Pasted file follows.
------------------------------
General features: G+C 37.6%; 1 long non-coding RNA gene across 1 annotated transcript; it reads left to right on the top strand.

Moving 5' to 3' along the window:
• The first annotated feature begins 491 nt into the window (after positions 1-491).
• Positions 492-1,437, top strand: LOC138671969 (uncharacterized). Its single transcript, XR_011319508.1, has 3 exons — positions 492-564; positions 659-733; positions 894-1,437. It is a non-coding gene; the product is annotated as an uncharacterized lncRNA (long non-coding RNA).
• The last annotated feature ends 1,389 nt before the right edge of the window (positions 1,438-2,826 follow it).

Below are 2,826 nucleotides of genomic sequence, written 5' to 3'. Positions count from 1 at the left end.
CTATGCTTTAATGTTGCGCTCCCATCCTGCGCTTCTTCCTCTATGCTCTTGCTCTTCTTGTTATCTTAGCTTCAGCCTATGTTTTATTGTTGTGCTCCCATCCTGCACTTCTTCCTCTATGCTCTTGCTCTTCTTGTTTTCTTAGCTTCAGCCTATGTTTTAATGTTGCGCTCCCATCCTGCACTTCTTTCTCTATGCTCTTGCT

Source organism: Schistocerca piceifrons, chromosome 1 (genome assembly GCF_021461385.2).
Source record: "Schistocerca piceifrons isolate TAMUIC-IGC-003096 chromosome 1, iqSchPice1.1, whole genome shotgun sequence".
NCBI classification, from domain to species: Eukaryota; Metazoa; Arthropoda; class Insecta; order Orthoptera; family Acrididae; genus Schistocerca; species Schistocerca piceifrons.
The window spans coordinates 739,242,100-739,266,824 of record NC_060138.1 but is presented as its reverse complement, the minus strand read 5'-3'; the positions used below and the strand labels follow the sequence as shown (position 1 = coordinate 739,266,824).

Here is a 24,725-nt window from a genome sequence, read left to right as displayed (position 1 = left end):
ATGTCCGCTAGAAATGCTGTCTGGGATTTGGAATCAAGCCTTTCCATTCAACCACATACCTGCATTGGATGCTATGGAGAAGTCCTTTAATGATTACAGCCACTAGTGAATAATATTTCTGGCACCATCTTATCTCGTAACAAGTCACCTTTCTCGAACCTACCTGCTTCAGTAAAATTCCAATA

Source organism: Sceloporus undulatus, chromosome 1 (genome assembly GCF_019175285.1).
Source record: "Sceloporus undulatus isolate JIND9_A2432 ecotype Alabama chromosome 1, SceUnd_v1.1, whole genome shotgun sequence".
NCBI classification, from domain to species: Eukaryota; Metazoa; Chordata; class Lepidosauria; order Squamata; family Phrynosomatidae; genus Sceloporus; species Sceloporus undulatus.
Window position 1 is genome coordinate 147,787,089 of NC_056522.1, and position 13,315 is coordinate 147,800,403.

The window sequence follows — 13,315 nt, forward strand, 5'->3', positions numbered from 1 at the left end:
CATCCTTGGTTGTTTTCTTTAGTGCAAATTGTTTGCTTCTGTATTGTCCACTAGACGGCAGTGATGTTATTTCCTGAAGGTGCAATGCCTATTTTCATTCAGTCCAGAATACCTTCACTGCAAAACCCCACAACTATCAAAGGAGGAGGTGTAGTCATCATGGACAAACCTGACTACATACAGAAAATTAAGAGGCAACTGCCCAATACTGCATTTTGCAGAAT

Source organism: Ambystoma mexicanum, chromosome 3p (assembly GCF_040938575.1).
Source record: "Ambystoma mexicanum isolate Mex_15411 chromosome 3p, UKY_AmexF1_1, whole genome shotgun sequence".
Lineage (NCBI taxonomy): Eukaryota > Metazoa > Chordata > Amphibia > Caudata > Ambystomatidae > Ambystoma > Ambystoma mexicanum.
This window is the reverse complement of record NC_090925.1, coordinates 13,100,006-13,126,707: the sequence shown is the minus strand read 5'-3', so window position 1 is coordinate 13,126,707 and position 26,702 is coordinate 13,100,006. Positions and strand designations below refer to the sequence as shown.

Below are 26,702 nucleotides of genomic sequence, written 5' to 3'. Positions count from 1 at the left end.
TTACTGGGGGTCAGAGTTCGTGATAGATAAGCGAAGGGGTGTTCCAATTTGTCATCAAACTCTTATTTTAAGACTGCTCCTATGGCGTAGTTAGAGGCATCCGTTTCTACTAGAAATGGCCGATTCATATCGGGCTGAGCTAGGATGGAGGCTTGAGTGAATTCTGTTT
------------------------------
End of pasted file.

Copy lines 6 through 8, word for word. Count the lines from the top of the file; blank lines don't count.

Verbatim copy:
Below are 2,826 nucleotides of genomic sequence, written 5' to 3'. Positions count from 1 at the left end.
CTATGCTTTAATGTTGCGCTCCCATCCTGCGCTTCTTCCTCTATGCTCTTGCTCTTCTTGTTATCTTAGCTTCAGCCTATGTTTTATTGTTGTGCTCCCATCCTGCACTTCTTCCTCTATGCTCTTGCTCTTCTTGTTTTCTTAGCTTCAGCCTATGTTTTAATGTTGCGCTCCCATCCTGCACTTCTTTCTCTATGCTCTTGCT

Source organism: Schistocerca piceifrons, chromosome 1 (genome assembly GCF_021461385.2).